Realistic perspective views of the Martian surface can be generated from data acquired by the stereo and colour channels of the High Resolution Stereo Camera (HRSC) on ESA's Mars Express spacecraft, which are oriented at an angle with respect to the planet’s surface.
A valley-shaped depression can be seen in the centre of the image, which has been partly filled with material that has presumably been transported there from the hills in the higher Phlegra Montes. Flow patterns can be seen on the surface of the valley floor, indicating that this material had viscoplastic flow properties. The flow patterns, which are aligned in parallel, bear a strong similarity to the surfaces of 'rock glaciers' on Earth. Such bodies of ice are interspersed with boulders and rocky debris and occur on Earth primarily in regions of permafrost on high mountain ranges or at polar latitudes.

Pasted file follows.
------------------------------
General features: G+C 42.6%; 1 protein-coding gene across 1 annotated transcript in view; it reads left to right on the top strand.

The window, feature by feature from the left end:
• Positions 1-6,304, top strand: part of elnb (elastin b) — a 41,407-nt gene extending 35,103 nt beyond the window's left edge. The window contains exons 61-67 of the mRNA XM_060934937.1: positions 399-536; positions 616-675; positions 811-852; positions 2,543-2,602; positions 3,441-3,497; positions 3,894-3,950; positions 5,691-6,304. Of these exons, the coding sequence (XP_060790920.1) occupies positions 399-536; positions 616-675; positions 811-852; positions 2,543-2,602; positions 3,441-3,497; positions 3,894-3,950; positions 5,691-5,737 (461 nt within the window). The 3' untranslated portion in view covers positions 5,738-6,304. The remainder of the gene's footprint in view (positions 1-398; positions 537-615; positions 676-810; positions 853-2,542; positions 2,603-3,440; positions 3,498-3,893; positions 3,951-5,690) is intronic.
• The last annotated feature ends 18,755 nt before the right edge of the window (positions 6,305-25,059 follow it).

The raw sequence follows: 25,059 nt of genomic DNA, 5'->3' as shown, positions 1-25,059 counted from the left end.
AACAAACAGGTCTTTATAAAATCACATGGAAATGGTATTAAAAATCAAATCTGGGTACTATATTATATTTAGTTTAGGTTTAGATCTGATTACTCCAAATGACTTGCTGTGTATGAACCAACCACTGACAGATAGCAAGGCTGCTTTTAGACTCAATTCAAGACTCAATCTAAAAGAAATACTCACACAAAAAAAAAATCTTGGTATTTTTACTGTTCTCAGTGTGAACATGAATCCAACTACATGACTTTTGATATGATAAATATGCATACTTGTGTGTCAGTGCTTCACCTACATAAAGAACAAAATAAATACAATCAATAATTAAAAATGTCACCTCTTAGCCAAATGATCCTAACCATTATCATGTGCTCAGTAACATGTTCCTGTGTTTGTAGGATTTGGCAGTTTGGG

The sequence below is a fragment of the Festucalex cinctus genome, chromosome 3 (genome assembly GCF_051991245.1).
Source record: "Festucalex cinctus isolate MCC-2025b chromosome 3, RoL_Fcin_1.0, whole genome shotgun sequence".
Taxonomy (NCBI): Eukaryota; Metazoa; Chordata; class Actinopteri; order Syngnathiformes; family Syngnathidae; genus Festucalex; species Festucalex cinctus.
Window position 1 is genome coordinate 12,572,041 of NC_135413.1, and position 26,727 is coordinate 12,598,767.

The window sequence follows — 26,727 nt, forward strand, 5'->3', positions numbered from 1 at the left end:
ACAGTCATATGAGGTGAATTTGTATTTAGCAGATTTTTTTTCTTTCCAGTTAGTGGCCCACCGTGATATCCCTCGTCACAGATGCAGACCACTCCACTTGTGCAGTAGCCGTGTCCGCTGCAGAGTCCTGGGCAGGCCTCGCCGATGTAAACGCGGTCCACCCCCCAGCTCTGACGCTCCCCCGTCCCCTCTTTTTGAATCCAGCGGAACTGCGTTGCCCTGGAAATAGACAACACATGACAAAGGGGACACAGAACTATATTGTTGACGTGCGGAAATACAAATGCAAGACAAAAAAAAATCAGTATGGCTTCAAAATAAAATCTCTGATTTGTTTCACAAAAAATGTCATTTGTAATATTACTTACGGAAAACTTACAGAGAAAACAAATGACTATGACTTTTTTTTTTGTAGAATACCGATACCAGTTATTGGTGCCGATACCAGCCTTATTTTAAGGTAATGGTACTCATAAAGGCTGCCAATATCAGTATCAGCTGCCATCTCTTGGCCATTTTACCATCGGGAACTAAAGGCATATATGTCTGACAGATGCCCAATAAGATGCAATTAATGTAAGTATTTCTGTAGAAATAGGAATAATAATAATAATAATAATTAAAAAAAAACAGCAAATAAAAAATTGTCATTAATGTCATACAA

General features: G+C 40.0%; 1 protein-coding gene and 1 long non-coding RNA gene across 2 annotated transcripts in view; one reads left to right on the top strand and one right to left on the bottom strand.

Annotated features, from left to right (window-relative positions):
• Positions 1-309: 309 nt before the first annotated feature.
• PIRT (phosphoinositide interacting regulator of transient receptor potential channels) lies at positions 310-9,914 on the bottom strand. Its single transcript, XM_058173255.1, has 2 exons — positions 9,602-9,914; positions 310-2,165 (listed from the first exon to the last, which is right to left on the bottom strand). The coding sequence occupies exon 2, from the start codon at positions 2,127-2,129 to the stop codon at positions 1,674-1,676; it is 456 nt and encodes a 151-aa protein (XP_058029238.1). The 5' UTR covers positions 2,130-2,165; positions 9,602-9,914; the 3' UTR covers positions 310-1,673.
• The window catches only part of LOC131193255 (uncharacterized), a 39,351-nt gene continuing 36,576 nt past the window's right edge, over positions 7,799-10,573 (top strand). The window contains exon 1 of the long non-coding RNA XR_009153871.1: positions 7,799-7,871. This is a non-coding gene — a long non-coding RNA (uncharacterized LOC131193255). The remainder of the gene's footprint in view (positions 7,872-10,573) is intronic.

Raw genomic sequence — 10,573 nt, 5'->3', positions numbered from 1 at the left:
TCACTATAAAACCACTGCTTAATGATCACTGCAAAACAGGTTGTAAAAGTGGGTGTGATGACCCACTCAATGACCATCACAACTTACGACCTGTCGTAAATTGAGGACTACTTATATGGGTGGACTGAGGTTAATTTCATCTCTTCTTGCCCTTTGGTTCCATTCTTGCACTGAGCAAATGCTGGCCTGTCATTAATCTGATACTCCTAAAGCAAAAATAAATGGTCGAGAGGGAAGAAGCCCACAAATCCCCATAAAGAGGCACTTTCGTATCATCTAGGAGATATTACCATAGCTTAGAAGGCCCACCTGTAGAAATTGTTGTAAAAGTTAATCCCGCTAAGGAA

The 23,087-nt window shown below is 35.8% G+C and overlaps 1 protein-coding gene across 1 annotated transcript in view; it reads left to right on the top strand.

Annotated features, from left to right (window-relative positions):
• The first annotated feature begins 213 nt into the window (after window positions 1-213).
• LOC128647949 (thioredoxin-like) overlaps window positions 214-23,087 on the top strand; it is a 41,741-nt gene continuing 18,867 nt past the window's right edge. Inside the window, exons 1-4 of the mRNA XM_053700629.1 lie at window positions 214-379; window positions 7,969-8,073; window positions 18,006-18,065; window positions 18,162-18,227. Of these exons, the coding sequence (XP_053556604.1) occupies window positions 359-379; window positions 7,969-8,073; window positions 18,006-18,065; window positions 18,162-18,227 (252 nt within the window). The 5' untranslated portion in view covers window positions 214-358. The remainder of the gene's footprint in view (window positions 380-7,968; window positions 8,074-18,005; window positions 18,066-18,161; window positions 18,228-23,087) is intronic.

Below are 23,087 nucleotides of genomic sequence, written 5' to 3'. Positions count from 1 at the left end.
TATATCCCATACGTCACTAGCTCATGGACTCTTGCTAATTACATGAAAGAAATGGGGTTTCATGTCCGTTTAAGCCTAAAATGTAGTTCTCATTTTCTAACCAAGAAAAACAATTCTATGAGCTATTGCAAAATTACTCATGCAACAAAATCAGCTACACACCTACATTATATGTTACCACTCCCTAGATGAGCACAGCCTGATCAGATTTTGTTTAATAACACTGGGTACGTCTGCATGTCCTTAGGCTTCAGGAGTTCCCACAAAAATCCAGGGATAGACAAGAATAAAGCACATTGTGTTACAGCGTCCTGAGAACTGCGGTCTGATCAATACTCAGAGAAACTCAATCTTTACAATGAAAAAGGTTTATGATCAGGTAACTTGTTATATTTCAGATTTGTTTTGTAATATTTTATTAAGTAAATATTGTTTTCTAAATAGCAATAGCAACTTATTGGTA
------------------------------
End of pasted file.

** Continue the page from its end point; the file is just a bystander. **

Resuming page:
As a joint undertaking by DLR, ESA and FU Berlin, the Mars Express HRSC images are published under a Creative Commons licence since December 2014: ESA/DLR/FU Berlin, CC BY-SA 3.0 IGO. This licence will also apply to all HRSC images released to date.